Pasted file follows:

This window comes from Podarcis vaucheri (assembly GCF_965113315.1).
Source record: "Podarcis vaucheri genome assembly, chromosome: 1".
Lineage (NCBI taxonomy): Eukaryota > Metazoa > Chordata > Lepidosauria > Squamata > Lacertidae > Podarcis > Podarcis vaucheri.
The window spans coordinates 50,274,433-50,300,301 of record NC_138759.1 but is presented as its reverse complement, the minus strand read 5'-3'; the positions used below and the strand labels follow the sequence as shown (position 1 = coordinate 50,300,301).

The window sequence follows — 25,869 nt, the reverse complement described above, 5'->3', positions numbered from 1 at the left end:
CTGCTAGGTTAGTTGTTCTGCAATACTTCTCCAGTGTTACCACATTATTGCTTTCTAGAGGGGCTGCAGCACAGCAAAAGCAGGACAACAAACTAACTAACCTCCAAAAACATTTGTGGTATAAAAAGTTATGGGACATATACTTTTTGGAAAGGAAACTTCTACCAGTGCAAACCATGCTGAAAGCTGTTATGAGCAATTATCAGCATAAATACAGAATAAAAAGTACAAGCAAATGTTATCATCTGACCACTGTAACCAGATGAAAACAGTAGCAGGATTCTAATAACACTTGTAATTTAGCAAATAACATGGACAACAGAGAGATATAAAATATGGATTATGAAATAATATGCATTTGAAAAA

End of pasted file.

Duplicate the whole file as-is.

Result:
This window comes from Podarcis vaucheri (assembly GCF_965113315.1).
Source record: "Podarcis vaucheri genome assembly, chromosome: 1".
Lineage (NCBI taxonomy): Eukaryota > Metazoa > Chordata > Lepidosauria > Squamata > Lacertidae > Podarcis > Podarcis vaucheri.
The window spans coordinates 50,274,433-50,300,301 of record NC_138759.1 but is presented as its reverse complement, the minus strand read 5'-3'; the positions used below and the strand labels follow the sequence as shown (position 1 = coordinate 50,300,301).

The window sequence follows — 25,869 nt, the reverse complement described above, 5'->3', positions numbered from 1 at the left end:
CTGCTAGGTTAGTTGTTCTGCAATACTTCTCCAGTGTTACCACATTATTGCTTTCTAGAGGGGCTGCAGCACAGCAAAAGCAGGACAACAAACTAACTAACCTCCAAAAACATTTGTGGTATAAAAAGTTATGGGACATATACTTTTTGGAAAGGAAACTTCTACCAGTGCAAACCATGCTGAAAGCTGTTATGAGCAATTATCAGCATAAATACAGAATAAAAAGTACAAGCAAATGTTATCATCTGACCACTGTAACCAGATGAAAACAGTAGCAGGATTCTAATAACACTTGTAATTTAGCAAATAACATGGACAACAGAGAGATATAAAATATGGATTATGAAATAATATGCATTTGAAAAA